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Elite control of HIV infection: implications for vaccine design (Summary) Print E-mail

Background: ‘Elite controllers’ are rare HIV-infected individuals who are able to spontaneously control HIV replication without medication, maintaining viral loads that are consistently below the limits of detection by currently available commercial assays.

Objective: To examine studies of elite controllers that may elucidate mechanisms of HIV immune control useful in designing a vaccine.

Methods: Recent literature on HIV controllers and studies that have evaluated aspects of viral and host immunology that correlate with viral control are examined.

Results/conclusions: Although many elements of innate and adaptive immunity are associated with control of HIV infection, the specific mechanism(s) by which elite controllers achieve control remain undefined. Ongoing studies of elite controllers, including those examining host genetic polymorphisms, should facilitate the definition of an effective HIV-specific immune response and guide vaccine design.

Potential Mechanism of Long Term Control of HIV Print E-mail

Australian researchers have evaluated several potential mechanisms that may contribute to conferring long term non-progression in HIV infection. The reasons why some individuals can control HIV progression better than others remain under investigation. Wayne B. Dyer and colleagues in Sydney, Australia, evaluated the blood from a group of study patients with transfusion-acquired HIV infection. Within this group, 13 patients were identified as LTNPs. Over the next 12 years, 5 of the study group members retained their LTNP status even after 23 to 26 years infection, but only 3 retained a status of elite LTNP. The researchers examined multiple potential mechanisms that could have differentiated the delayed progressors from elite LTNPs in this study group.

Handful of 20-year HIV survivors hold key to discovering vaccine Print E-mail

Researchers are looking into the antibodies that provide natural immunity

Kai Brothers contracted HIV in the 80s, but never developed AIDS.In a desperate attempt to reverse 25 years of failure to develop an AIDS vaccine, scientists have a new approach: studying people who have been infected with HIV for many years without any signs of ill-health. The patients' secret? Natural immunity.

The researchers have investigated the virus-fighting antibodies found in the blood of six long-term survivors of HIV whose own immune systems appear to be capable of shrugging off the virus. Results of tests show that a prototype vaccine made from several of the antibodies produced by those long-term survivors can prevent HIV from infecting human cells. The experiments have been successful on human cells growing in a test tube. Now further trials are planned on laboratory animals and human volunteers.

The search for an AIDS vaccine has suffered a series of setbacks over the years. The most recent was the failure of the most promising potential vaccine, in a major clinical trial by the US drug company Merck. The trial, which had involved thousands of volunteers, had to be abandoned at the end of 2007 because of fears that the trial vaccine might in fact make patients more susceptible to AIDS.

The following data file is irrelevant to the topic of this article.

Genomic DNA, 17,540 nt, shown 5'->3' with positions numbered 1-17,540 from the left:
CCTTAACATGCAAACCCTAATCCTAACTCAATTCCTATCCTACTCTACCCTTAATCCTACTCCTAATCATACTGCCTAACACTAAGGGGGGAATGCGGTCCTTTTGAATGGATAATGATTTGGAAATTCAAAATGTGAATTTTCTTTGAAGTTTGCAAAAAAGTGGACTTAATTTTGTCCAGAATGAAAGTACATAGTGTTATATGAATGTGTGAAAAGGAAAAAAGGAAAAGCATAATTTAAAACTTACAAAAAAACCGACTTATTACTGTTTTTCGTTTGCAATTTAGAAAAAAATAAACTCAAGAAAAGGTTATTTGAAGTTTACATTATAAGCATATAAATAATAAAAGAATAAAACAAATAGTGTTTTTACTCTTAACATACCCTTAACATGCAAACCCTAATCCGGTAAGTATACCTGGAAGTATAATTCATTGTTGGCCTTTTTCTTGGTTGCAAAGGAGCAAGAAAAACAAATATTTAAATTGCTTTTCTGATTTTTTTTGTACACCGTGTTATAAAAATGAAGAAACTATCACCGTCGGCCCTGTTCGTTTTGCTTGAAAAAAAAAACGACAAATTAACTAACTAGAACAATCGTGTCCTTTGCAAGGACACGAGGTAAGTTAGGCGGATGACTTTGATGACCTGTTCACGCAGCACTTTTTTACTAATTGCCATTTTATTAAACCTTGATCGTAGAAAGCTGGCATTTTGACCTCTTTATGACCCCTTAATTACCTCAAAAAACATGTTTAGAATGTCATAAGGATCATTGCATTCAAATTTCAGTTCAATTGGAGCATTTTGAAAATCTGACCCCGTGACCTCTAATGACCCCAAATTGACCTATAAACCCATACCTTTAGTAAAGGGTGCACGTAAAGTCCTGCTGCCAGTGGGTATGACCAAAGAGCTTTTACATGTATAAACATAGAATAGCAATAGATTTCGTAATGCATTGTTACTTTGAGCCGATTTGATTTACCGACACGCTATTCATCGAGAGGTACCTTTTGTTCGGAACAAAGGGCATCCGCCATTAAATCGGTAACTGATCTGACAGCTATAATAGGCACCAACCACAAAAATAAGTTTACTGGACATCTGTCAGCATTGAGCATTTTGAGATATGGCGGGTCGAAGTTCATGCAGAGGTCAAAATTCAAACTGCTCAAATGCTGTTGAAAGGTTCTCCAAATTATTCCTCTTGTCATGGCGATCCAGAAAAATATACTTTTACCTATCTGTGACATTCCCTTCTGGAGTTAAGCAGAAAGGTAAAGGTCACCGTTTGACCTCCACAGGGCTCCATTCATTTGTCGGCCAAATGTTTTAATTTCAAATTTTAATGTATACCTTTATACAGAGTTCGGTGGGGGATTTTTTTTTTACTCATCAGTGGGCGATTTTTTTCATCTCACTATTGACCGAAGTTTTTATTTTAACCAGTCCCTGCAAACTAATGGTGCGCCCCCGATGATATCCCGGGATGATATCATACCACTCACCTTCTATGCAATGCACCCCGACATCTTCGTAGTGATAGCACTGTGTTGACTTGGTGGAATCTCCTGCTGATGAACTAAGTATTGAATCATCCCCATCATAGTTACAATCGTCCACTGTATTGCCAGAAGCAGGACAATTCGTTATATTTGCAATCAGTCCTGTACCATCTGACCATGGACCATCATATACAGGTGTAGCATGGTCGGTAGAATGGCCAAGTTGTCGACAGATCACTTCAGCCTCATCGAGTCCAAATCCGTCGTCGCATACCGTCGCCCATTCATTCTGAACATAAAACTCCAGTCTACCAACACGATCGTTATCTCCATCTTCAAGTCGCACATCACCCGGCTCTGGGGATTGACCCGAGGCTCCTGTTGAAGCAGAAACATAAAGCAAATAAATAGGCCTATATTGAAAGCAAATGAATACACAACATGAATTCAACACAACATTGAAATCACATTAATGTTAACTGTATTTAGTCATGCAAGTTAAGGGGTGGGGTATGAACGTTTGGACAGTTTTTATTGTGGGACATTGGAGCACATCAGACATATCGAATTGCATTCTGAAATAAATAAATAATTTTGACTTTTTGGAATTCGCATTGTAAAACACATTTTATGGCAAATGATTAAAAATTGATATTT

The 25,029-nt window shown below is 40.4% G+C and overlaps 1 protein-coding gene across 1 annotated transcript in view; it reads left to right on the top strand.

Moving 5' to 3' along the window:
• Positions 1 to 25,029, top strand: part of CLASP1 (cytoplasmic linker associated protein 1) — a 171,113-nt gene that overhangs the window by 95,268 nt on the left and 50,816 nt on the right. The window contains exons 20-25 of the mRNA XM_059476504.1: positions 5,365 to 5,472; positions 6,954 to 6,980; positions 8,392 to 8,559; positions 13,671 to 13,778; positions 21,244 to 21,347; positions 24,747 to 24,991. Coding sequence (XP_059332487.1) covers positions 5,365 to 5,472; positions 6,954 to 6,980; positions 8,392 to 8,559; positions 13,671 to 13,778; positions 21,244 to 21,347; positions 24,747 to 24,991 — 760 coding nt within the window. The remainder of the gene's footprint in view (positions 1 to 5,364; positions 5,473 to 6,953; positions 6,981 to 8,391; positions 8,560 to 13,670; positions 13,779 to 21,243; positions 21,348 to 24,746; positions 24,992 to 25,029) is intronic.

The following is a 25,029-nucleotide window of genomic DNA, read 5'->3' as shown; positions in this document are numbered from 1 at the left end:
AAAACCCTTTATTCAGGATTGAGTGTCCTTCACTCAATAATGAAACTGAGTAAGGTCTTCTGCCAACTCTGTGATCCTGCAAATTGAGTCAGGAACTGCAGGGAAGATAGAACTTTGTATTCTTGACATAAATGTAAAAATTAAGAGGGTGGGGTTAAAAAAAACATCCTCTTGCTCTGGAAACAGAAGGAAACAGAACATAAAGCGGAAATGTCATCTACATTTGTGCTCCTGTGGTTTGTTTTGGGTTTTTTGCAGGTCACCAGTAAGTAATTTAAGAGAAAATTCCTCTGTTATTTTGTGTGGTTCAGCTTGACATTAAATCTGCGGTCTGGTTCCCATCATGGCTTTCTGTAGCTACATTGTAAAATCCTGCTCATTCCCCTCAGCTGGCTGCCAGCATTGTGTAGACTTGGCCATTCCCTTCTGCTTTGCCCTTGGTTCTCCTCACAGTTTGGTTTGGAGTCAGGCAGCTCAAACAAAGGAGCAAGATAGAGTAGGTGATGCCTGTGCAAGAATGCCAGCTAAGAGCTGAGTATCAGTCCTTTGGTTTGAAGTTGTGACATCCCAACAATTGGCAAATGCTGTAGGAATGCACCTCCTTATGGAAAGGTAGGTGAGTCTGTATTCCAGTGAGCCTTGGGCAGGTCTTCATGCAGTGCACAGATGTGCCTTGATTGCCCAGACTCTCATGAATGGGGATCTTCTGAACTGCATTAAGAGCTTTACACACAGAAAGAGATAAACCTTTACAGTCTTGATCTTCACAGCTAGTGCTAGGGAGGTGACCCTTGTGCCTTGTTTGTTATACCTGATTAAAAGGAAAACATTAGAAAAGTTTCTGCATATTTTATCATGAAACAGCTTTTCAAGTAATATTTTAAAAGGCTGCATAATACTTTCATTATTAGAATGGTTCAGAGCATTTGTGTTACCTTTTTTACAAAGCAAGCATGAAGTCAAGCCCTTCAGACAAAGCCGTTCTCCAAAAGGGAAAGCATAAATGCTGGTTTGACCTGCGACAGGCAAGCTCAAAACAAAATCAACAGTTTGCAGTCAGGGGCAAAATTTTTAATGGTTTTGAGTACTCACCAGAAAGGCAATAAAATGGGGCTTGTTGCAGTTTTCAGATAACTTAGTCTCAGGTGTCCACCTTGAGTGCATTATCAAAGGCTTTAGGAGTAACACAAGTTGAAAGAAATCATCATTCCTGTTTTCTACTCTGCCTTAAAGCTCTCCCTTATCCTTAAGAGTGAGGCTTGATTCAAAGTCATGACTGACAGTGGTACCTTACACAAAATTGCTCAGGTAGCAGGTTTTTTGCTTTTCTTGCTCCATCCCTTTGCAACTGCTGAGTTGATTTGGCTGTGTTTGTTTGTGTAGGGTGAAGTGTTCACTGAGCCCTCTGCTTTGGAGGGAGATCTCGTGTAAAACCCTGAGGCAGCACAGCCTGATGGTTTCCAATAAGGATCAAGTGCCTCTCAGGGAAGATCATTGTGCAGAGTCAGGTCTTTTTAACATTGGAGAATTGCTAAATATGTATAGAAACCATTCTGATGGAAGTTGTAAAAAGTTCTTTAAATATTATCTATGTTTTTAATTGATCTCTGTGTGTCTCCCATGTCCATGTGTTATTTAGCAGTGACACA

Antibodies Present in Long-Term HIV Survivors Could Contribute to Vaccine Development, Study Says Print E-mail
HIV-positive people who do not develop AIDS and do not require antiretroviral medication could provide insight for new strategies in vaccine development, according to a study published Sunday in the journal Nature, London's Independent reports. Michel Nussenzweig — head of Rockefeller University's Laboratory of Molecular Immunology and author of the study — said his research aimed to harness natural mechanisms to target HIV rather than use synthetically produced antibodies, some of which have failed in earlier HIV vaccine trials.
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CROI 2011

  • Wednesday 9th March 2011
    This is our final bulletin from CROI 2011. We hope you have found our news coverage useful. You can find all our coverage at, including the news reports and bulletins.We are always looking for ways of improving and developing our resources – so if you have any comments that you would like
  • Thursday 3rd March 2011
    There is increasing evidence of the transmission of HIV strains with resistance to anti-HIV drugs in low- and middle-income countries. Research in eleven sub-Saharan African countries showed that the chances of detecting transmitted resistance increased by over a third each year that a country had been scaling up HIV treatment. A separate study involving people recently diagnosed
  • Wednesday 2nd March 2011
    A new type of anti-HIV drug that targets the first step in HIV’s entry into cells has done well in a Phase IIa study. Currently known as BMS-663068, the drug was shown to be safe and to work against the virus. HIV cell entry is a three-step process. The virus must first attach to the

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December 30, 2009

Current Breakdown: 505 Elite Controllers 1009 Viremic Controllers 211 Other